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    INTRODUCTION: Intra-abdominal infections represent the second most frequently acquired infection in the intensive care unit (ICU), with mortality rates ranging from 20% to 50%. Candida spp. may be responsible for up to 10-30% of cases. This study assesses risk factors for development of intra-abdominal candidiasis (IAC) among patients admitted to ICU. METHODS: We performed a case-control study in 26 European ICUs during the period January 2015-December 2016. Patients at least 18 years old who developed an episode of microbiologically documented IAC during their stay in the ICU (at least 48 h after admission) served as the case cohort. The control group consisted of adult patients who did not develop episodes of IAC during ICU admission. Matching was performed at a ratio of 1:1 according to time at risk (i.e. controls had to have at least the same length of ICU stay as their matched cases prior to IAC onset), ICU ward and period of study. RESULTS: During the study period, 101 case patients with a diagnosis of IAC were included in the study. On univariate analysis, severe hepatic failure, prior receipt of antibiotics, prior receipt of parenteral nutrition, abdominal drain, prior bacterial infection, anastomotic leakage, recurrent gastrointestinal perforation, prior receipt of antifungal drugs and higher median number of abdominal surgical interventions were associated with IAC development. On multivariate analysis, recurrent gastrointestinal perforation (OR 13.90; 95% CI 2.65-72.82, p = 0.002), anastomotic leakage (OR 6.61; 95% CI 1.98-21.99, p = 0.002), abdominal drain (OR 6.58; 95% CI 1.73-25.06, p = 0.006), prior receipt of antifungal drugs (OR 4.26; 95% CI 1.04-17.46, p = 0.04) or antibiotics (OR 3.78; 95% CI 1.32-10.52, p = 0.01) were independently associated with IAC. CONCLUSIONS: Gastrointestinal perforation, anastomotic leakage, abdominal drain and prior receipt of antifungals or antibiotics may help to identify critically ill patients with higher probability of developing IAC. Prospective studies are needed to identify which patients will benefit from early antifungal treatment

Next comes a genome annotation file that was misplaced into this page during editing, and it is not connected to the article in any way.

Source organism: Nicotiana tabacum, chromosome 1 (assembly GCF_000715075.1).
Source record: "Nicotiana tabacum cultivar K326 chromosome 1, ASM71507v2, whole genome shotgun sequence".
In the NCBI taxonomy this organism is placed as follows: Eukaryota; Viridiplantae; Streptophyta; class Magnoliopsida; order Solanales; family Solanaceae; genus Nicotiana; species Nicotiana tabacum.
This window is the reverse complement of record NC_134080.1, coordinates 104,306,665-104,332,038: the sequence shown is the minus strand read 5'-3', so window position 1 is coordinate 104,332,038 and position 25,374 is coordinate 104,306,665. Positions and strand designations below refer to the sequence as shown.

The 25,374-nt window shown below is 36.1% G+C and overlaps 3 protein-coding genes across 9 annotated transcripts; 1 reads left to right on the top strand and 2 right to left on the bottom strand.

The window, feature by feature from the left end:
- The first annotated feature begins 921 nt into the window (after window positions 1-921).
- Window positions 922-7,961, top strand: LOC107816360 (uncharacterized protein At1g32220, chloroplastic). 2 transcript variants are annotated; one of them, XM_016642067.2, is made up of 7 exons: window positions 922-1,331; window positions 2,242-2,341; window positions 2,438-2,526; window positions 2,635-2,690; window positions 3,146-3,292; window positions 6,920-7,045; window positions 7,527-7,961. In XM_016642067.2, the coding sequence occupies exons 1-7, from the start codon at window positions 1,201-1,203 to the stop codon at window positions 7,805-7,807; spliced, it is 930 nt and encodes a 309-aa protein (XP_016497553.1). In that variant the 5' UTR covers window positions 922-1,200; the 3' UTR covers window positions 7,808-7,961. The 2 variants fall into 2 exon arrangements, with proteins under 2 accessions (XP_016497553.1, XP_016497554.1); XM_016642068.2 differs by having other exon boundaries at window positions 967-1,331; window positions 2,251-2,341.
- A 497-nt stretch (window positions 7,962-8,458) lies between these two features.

Detailed stratified GWAS analysis for severe COVID-19 in four European populations

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    Given the highly variable clinical phenotype of Coronavirus disease 2019 (COVID-19), a deeper analysis of the host genetic contribution to severe COVID-19 is important to improve our understanding of underlying disease mechanisms. Here, we describe an extended GWAS meta-analysis of a well-characterized cohort of 3255 COVID-19 patients with respiratory failure and 12 488 population controls from Italy, Spain, Norway and Germany/Austria, including stratified analyses based on age, sex and disease severity, as well as targeted analyses of chromosome Y haplotypes, the human leukocyte antigen (HLA) region and the SARS-CoV-2 peptidome. By inversion imputation, we traced a reported association at 17q21.31 to a ~ 0.9-Mb inversion polymorphism that creates two highly differentiated haplotypes and characterized the potential effects of the inversion in detail. Our data, together with the 5th release of summary statistics from the COVID-19 Host Genetics Initiative including non-Caucasian individuals, also identified a new locus at 19q13.33, including NAPSA, a gene which is expressed primarily in alveolar cells responsible for gas exchange in the lung

    The emergence of COVID-19 associated mucormycosis: a review of cases from 18 countries